Weekly output: iPhone rumors, remote controls, Kindle Fire, the Cricket iPhone, cable boxes, IE 8, Google alternatives

All three pieces that were on an editor’s screen a week ago went online this week. See how falsely productive I look now? This week’s list includes a new site, CNNMoney. (I enjoy how my freelance situation gives me enough spare time to try to chase down new business and write for different sites and audiences.)

5/29/2012: The Next-iPhone Season Draws Near, So Read Wisely, Discovery News

As you may have read here a year ago, I think obsessing over next-iPhone rumors can be a colossal waste of time, but that doesn’t mean I can’t provide some advice about which of this year’s crop could be true and which seem transparently ridiculous. Just don’t make me write that post every week!

5/30/2012: Your Next Remote May Already Be In Your Pocket, CEA Digital Dialogue

After seeing some interesting experiments in using smartphone and tablet apps to replace remote controls at the Cable Show–which, in turn, followed some similar demos at CES–I thought it was a good time to assess this overdue experimentation in replacing the remote and warn about how it might go awry.

5/31/2012: Rethinking the Kindle Fire, six months later, CNNMoney

Back in January, I had a great conversation with an editor at CNNMoney about the lack of follow-up in tech reviews: If car magazines and sites can set aside the time to write long-term evaluations of cars, why can’t tech sites do the same for gadgets? This six-months-later look at Amazon’s Kindle Fire is the result of that chat. Please compare it to my initial writeup for Discovery–and let me know what other tech products might deserve their own extended eval.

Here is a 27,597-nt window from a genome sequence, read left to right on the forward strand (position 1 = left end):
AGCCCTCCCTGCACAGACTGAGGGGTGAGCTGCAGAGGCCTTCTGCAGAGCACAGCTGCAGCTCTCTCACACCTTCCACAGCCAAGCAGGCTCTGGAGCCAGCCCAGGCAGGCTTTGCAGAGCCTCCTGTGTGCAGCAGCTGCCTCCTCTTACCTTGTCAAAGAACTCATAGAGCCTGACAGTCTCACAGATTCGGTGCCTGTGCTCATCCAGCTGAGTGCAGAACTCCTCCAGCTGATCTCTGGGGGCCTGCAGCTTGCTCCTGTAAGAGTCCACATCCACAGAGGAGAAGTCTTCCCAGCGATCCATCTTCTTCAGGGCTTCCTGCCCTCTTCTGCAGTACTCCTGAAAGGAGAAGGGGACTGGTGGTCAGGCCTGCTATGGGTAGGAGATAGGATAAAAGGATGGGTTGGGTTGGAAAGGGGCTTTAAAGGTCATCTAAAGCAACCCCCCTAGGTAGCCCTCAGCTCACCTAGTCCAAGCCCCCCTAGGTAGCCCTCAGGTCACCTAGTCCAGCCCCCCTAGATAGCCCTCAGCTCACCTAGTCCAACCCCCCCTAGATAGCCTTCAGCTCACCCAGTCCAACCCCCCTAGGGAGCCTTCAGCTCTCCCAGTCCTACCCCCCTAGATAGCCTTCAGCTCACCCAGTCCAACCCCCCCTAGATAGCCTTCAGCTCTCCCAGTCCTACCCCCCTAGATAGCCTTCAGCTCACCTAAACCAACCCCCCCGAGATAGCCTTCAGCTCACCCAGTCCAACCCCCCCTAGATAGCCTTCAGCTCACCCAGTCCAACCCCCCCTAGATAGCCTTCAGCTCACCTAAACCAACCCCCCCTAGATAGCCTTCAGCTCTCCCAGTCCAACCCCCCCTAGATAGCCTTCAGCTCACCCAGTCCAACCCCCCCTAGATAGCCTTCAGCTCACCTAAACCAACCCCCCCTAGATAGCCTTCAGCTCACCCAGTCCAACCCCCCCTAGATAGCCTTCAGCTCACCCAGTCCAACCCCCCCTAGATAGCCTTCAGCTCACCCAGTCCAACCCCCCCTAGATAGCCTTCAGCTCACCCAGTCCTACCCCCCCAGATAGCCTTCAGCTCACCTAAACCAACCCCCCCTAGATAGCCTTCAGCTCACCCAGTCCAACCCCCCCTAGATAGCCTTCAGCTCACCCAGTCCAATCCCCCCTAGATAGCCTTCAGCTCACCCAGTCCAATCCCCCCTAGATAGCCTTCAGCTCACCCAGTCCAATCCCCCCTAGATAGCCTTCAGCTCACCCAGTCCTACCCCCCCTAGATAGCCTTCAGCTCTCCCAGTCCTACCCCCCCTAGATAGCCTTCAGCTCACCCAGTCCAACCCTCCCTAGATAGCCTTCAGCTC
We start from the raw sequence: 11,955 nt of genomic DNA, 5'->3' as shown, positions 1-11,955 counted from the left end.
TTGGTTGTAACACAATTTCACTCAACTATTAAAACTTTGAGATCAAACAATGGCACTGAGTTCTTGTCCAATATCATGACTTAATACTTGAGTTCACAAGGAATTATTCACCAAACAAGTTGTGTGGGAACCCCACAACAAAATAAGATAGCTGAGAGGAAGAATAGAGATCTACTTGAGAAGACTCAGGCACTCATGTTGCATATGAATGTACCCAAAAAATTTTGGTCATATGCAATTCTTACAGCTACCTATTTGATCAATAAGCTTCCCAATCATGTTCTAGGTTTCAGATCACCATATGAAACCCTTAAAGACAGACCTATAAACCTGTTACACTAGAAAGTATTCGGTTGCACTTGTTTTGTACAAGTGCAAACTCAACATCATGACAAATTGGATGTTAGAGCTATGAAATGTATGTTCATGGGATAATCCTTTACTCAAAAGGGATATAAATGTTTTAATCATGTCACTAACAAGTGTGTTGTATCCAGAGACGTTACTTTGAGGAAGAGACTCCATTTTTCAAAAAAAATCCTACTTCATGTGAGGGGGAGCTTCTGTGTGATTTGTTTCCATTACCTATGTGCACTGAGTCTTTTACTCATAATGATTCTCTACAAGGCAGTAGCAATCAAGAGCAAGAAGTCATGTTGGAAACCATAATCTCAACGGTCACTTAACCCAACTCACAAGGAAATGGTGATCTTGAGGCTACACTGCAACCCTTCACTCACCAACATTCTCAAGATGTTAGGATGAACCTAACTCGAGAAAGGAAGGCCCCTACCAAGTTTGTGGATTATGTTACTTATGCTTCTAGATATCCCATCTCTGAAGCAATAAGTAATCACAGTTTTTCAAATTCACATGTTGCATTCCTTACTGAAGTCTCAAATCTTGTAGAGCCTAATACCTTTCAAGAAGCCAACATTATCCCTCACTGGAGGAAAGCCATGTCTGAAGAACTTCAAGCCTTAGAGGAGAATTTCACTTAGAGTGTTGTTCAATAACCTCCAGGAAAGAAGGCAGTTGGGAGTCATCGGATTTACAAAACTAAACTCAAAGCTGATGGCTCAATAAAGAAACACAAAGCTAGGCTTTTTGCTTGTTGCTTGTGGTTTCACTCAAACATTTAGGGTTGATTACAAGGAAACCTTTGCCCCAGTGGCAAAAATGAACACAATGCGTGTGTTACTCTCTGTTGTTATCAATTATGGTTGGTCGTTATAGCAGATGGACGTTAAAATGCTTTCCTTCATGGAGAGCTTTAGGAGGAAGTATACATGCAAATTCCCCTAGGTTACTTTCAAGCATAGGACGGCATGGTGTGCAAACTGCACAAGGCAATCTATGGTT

5/31/2012: The ‘Next iPhone’ We Didn’t See Coming, Discovery News

The week’s surprise was seeing Cricket Wireless, the prepaid carrier I reviewed back in 2009 and hadn’t encountered since getting a demo of its Muve music service last spring, get the iPhone. Even more surprising: Learning that Cricket’s version of the iPhone 4S will be unlocked for international use–and then seeing that highly-relevant fact go unmentioned in other stories.

6/3/2012: Off the Grid, Still In the Box: where’s Cable TV headed?, Boing Boing

My Cable Show coverage wrapped up with my second post at Boing Boing, in which I recap some surprisingly positive developments in user interfaces and energy efficiency–and a less-enthralling lack of progress in opening up this market to outside vendors. Having enjoyed the conversation with BB readers in February, my next move after posting this will be to catch up on the feedback I missed earlier today.

6/3/2012: How long should you hang on to IE8?, USA Today

A reader asked if it was okay to keep using Internet Explorer 8 instead of IE 9; as you might expect, I don’t think that’s a great idea. (To answer the “what if you’re still on XP?” replies I’ve already received: That’s not a great idea either. That OS is well past its sell-by date, and I can’t stand to use it myself anymore.) After I endorse Google’s Chrome as a good IE alternative, I explain how to set Chrome to use non-Google search engines as its default.

Last week, I also learned from my site stats here that ABC News’ tech site syndicates these columns. So if the orange highlight atop USAT’s tech section bothers you, maybe the blue-green header at ABC will be more to your liking.

Coverage I don’t miss writing: the iPhone-rumor story

If it’s Monday–or Tuesday or Wednesday or Thursday or Friday or a day on the weekend–it must be time for another round of rumor stories about the next iPhone. The latest claim: The iPhone 5, assuming Apple calls it that, will have a curved glass screen.